TIA Treatment In Siliguri – Dr. Joydeep Dey
When blood flow to part of the brain stops for a short period of time, also called transient ischemic attack (TIA), it can mimic stroke-like symptoms. These symptoms appear and last less than 24 hours before disappearing. While TIAs generally do not cause permanent brain damage, they are a serious warning sign that a stroke may happen in the future and should not be ignored.
TIA are usually caused by one of three things:
- 1. Low blood flow at a narrow part of a major artery carrying blood to the brain.
- 2. A blood clot in another part of the body (such as the heart) breaks off, travels to the brain, and blocks a blood vessel in the brain.
- 3. Narrowing of the smaller blood vessel in the brain, blocking blood flow for a short period of time; usually caused by plaque (a fatty substance) build-up.
Some important facts to keep in mind include:
- 40 percent of people who have a TIA will have an actual stroke
- Nearly half of all strokes occur within the first few days after a TIA
- Symptoms for TIA are the same as for a stroke
- The goal of TIA management is to prevent a future stroke. The medicine and therapy used depends on the exact cause of the TIA. In addition to lifestyle changes such as diet, physical activity, limiting alcohol intake, and not smoking, your healthcare provider may recommend medications to treat high blood pressure, high cholesterol, or heart disease. These changes may reduce your risk of further TIA or stroke.
There are many medications that help prevent blood clots from forming—reducing the risk of full-blown stroke.
If a TIA is caused by blockage in the main artery in the neck that supplies blood to the brain, called the carotid artery, surgeries may be required to open the artery, and prevent a stroke. These procedures are known as endarterectomy and stenting.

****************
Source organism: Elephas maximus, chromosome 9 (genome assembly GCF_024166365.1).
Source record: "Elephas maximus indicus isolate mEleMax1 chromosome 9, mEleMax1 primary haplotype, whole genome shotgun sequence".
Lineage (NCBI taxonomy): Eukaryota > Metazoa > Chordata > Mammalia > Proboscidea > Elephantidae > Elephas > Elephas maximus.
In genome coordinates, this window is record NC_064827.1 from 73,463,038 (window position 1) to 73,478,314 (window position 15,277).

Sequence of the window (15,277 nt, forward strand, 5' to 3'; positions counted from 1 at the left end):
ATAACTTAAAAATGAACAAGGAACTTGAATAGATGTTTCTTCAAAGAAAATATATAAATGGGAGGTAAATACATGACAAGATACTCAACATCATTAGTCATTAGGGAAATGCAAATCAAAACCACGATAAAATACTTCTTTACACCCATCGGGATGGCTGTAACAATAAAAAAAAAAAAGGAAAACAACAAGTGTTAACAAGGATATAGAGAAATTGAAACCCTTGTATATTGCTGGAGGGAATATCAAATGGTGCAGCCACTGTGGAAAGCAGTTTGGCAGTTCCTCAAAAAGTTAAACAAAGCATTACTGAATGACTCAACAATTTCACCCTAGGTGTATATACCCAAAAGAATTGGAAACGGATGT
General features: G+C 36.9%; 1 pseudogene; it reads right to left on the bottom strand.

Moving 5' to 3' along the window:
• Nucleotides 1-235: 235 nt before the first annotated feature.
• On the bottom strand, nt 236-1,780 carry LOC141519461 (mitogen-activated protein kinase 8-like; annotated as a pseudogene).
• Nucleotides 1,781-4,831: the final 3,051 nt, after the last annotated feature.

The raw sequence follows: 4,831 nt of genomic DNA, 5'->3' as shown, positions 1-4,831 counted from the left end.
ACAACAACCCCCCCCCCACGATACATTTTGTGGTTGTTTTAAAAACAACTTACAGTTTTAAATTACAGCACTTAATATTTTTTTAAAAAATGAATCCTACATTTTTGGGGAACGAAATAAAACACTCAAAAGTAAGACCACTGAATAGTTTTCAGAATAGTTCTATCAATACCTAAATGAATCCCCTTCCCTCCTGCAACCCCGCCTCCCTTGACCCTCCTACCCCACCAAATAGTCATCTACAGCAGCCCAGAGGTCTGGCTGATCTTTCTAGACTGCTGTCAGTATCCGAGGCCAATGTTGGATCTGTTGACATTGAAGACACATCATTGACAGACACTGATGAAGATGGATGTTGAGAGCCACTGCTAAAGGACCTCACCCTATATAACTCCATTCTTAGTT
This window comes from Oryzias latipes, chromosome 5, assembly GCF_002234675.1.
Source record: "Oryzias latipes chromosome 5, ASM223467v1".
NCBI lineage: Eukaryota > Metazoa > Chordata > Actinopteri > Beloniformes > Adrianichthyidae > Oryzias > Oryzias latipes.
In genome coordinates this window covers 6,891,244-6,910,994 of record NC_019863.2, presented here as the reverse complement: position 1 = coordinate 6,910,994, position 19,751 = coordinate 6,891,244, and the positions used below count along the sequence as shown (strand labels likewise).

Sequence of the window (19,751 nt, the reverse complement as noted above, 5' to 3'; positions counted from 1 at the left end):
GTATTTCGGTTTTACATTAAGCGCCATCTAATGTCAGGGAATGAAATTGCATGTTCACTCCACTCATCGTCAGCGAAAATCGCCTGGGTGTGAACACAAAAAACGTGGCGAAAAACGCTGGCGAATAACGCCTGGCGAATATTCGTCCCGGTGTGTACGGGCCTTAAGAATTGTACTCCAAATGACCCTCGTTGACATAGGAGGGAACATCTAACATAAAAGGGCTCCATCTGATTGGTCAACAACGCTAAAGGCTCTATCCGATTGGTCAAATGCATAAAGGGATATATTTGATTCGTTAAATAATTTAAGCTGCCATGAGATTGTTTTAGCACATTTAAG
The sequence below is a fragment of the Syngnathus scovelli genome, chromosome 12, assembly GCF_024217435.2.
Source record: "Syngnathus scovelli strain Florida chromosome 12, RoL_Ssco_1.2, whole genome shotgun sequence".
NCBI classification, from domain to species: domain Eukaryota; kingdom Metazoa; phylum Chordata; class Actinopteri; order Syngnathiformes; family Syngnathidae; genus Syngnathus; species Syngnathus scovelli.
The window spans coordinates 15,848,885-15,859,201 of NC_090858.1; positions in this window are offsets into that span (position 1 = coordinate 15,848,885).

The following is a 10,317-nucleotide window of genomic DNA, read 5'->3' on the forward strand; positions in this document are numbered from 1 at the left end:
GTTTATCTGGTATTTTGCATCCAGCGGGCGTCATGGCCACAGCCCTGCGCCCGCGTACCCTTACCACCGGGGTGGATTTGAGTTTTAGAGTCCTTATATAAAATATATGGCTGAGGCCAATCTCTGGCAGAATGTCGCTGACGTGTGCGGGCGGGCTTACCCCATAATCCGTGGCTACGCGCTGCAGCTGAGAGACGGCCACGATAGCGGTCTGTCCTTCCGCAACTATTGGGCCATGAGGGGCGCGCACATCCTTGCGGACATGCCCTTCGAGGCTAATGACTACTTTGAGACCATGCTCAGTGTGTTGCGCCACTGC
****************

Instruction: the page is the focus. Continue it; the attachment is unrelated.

Talk to a healthcare provider about the best stroke prevention options for you. The lifestyle adjustments such as eating healthy foods and quitting smoking—made today may reduce the risk of stroke tomorrow
What is the FAST test for a stroke?If You’re at Risk for a Stroke, This Acronym Could Save Your Life
FAST is an acronym used for all of us to remember what to look for if we think someone is having a stroke. The “F” stands for face. That means when asking a person to smile, you should pay attention to any asymmetry in their face. The “A” stands for arms. So, ask them to hold up both of their arms and see if one side drifts down or is not quite as high as the other side. The “S” stands for speech. Post-stroke speech is either slurring of words or difficulty coming up with the appropriate word or even understanding. The “T” stands for time, as in, if you notice any of the first three things, it’s time for urgent medical help .Time is very critical because every minute a person has a blockage in the blood vessel, they’re losing 1.9 million brain cells.
Other warning signs
- sudden trouble seeing in one or both eyes
- sudden numbness or weakness of your face, arm, and leg, most likely on one side of your body
- sudden confusion or unconsciousness
- sudden and severe headache with no known cause
- sudden dizziness, trouble walking, or loss of balance or coordination
To Know More About Transient Ischemic Attack (TIA Treatment In Siliguri) visit Rudraksh Superspeciality Care